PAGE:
Darren England, the official whose "significant human error" led to the disallowing of a legitimate goal by Liverpool's Luis Diaz against Tottenham in September, is set to return as a Video Assistant Referee (VAR) for the first time in over six months. England will be the VAR for the Premier League match between West Ham and Fulham on Sunday, marking his gradual reintegration into top-flight officiating duties.

The controversial incident occurred during Liverpool's 2-1 loss to Tottenham on September 30, when Diaz's goal was incorrectly ruled offside due to a "horrendous communication error" between England and assistant Dan Cook in the VAR booth. The Professional Game Match Officials Limited (PGMOL) described the situation as a "significant human error" and released the audio recording of the conversations between the VAR and on-field officials, which revealed a dismissive arrogance from those involved.

Following the incident, England was stood down from all refereeing duties and has not served as a VAR for any Premier League game in over six months. However, the 38-year-old official has been gradually eased back into top-flight duties, starting with his role as the fourth official for Brentford's game against Burnley in October. England did not referee another Premier League game until December 23, when he took charge of Luton's clash with Newcastle.

In recent weeks, England has become increasingly involved in officiating duties, including serving as the VAR for the FA Cup tie between Bournemouth and Leicester in February, with Michael Oliver as support VAR. This appointment marked a significant step in his return to VAR responsibilities.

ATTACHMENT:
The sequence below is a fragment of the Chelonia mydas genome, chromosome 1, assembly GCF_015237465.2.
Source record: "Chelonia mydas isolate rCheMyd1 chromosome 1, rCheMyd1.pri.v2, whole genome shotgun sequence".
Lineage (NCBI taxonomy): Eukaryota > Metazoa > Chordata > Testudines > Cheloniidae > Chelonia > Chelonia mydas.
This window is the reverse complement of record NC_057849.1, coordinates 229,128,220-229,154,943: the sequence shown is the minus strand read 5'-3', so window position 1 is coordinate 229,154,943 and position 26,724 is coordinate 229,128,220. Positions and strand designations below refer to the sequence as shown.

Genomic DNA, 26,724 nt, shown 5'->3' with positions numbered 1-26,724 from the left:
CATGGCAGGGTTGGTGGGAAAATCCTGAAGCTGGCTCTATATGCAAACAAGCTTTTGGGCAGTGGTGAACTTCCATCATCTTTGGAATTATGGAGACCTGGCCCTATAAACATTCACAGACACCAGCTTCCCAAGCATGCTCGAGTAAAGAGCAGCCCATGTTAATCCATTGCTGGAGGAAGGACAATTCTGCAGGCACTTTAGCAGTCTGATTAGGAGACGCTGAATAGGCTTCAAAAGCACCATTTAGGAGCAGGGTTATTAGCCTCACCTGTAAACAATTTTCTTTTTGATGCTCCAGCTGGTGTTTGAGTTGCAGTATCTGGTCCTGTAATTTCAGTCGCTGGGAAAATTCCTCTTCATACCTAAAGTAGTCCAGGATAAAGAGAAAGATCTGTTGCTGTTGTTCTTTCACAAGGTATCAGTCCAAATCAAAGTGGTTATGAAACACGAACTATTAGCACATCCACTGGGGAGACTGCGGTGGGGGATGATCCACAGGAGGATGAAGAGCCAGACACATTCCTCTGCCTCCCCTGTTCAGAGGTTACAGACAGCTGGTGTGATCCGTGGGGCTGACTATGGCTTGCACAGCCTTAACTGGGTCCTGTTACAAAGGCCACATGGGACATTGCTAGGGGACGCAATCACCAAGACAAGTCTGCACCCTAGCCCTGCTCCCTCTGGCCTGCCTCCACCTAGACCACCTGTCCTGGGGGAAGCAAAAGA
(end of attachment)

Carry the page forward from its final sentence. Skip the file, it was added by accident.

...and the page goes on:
The decision to reinstate England as a Premier League VAR comes after PGMOL acknowledged the "significant human error" that occurred in ruling out Diaz's goal. In a statement released after the incident, PGMOL said, "PGMOL acknowledge a significant human error occurred during the first half of Tottenham Hotspur v Liverpool. The goal by Luis Diaz was disallowed for offside by the on-field team of match officials. This was a clear and obvious factual error and should have resulted in the goal being awarded through VAR intervention, however, the VAR failed to intervene."

The full transcript of the discussion between officials regarding the incident was also released, revealing the confusion and frustration among the officials. After England said "check complete" to referee Simon Hooper, Tottenham restarted the game with a free-kick, preventing the VAR from intervening to correct the call and award Liverpool their opener. England could be heard saying, "I can't do anything, I can't do anything, f***" on the audio.

Liverpool's reaction to PGMOL's apology over the incident drew criticism from Gary Neville, who described the club's statement as "vague and aggressive." Neville wrote, "Jurgen Klopp handled the situation well last night after the game. Most football fans will have had empathy with what happened and recognised it was wrong! However Liverpool's statement tonight is a mistake! Talk of exploring all options (what does that mean!!!) and sporting integrity are dangerous phrases along with being vague and aggressive."

As England returns to VAR duties this weekend, all eyes will be on his performance and the potential impact of his decisions on the match between West Ham and Fulham. The incident involving Luis Diaz's disallowed goal serves as a reminder of the importance of accurate and effective communication between officials, both on the field and in the VAR booth, to ensure fair and consistent decision-making in Premier League matches.

Chris Kavanagh will referee Liverpool's upcoming match against Crystal Palace this weekend, with Simon Bennett and Dan Robathan as linesmen, Keith Stroud as the fourth official, and Michael Oliver supported by Stuart Burt on VAR. As the Premier League season continues, fans and players alike will be hoping for improved officiating and a reduction in controversial decisions that can significantly impact the outcome of matches and the overall fairness of the competition.